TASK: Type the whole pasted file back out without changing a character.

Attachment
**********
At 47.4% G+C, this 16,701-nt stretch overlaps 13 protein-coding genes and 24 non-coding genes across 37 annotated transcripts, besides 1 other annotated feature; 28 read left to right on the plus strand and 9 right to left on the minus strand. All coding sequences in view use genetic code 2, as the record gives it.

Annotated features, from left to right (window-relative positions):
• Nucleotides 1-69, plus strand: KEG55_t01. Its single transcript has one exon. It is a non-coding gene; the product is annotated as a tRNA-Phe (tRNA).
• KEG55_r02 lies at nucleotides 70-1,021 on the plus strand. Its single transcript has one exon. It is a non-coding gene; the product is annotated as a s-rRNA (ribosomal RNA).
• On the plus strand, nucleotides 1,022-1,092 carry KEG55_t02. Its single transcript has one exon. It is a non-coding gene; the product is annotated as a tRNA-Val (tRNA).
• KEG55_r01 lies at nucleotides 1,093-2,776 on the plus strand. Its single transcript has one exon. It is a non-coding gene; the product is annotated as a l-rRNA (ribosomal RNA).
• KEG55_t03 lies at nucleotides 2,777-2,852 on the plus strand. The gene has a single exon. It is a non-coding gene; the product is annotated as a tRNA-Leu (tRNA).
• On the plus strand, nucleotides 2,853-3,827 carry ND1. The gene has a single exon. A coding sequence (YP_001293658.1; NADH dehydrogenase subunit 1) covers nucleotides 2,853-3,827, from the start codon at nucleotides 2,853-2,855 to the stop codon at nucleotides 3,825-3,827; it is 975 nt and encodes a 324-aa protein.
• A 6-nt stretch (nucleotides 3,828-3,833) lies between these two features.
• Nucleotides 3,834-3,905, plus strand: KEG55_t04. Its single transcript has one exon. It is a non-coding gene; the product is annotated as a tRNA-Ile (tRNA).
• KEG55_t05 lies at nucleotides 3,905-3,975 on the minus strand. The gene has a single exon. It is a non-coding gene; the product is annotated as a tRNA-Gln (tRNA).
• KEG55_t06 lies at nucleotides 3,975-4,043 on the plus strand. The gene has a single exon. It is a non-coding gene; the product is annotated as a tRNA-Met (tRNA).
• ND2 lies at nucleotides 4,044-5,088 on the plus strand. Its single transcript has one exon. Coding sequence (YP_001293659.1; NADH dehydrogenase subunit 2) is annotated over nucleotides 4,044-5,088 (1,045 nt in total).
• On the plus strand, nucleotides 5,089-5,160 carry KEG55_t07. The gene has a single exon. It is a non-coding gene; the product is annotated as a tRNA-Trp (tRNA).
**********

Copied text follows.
At 47.4% G+C, this 16,701-nt stretch overlaps 13 protein-coding genes and 24 non-coding genes across 37 annotated transcripts, besides 1 other annotated feature; 28 read left to right on the plus strand and 9 right to left on the minus strand. All coding sequences in view use genetic code 2, as the record gives it.

Annotated features, from left to right (window-relative positions):
• Nucleotides 1-69, plus strand: KEG55_t01. Its single transcript has one exon. It is a non-coding gene; the product is annotated as a tRNA-Phe (tRNA).
• KEG55_r02 lies at nucleotides 70-1,021 on the plus strand. Its single transcript has one exon. It is a non-coding gene; the product is annotated as a s-rRNA (ribosomal RNA).
• On the plus strand, nucleotides 1,022-1,092 carry KEG55_t02. Its single transcript has one exon. It is a non-coding gene; the product is annotated as a tRNA-Val (tRNA).
• KEG55_r01 lies at nucleotides 1,093-2,776 on the plus strand. Its single transcript has one exon. It is a non-coding gene; the product is annotated as a l-rRNA (ribosomal RNA).
• KEG55_t03 lies at nucleotides 2,777-2,852 on the plus strand. The gene has a single exon. It is a non-coding gene; the product is annotated as a tRNA-Leu (tRNA).
• On the plus strand, nucleotides 2,853-3,827 carry ND1. The gene has a single exon. A coding sequence (YP_001293658.1; NADH dehydrogenase subunit 1) covers nucleotides 2,853-3,827, from the start codon at nucleotides 2,853-2,855 to the stop codon at nucleotides 3,825-3,827; it is 975 nt and encodes a 324-aa protein.
• A 6-nt stretch (nucleotides 3,828-3,833) lies between these two features.
• Nucleotides 3,834-3,905, plus strand: KEG55_t04. Its single transcript has one exon. It is a non-coding gene; the product is annotated as a tRNA-Ile (tRNA).
• KEG55_t05 lies at nucleotides 3,905-3,975 on the minus strand. The gene has a single exon. It is a non-coding gene; the product is annotated as a tRNA-Gln (tRNA).
• KEG55_t06 lies at nucleotides 3,975-4,043 on the plus strand. The gene has a single exon. It is a non-coding gene; the product is annotated as a tRNA-Met (tRNA).
• ND2 lies at nucleotides 4,044-5,088 on the plus strand. Its single transcript has one exon. Coding sequence (YP_001293659.1; NADH dehydrogenase subunit 2) is annotated over nucleotides 4,044-5,088 (1,045 nt in total).
• On the plus strand, nucleotides 5,089-5,160 carry KEG55_t07. The gene has a single exon. It is a non-coding gene; the product is annotated as a tRNA-Trp (tRNA).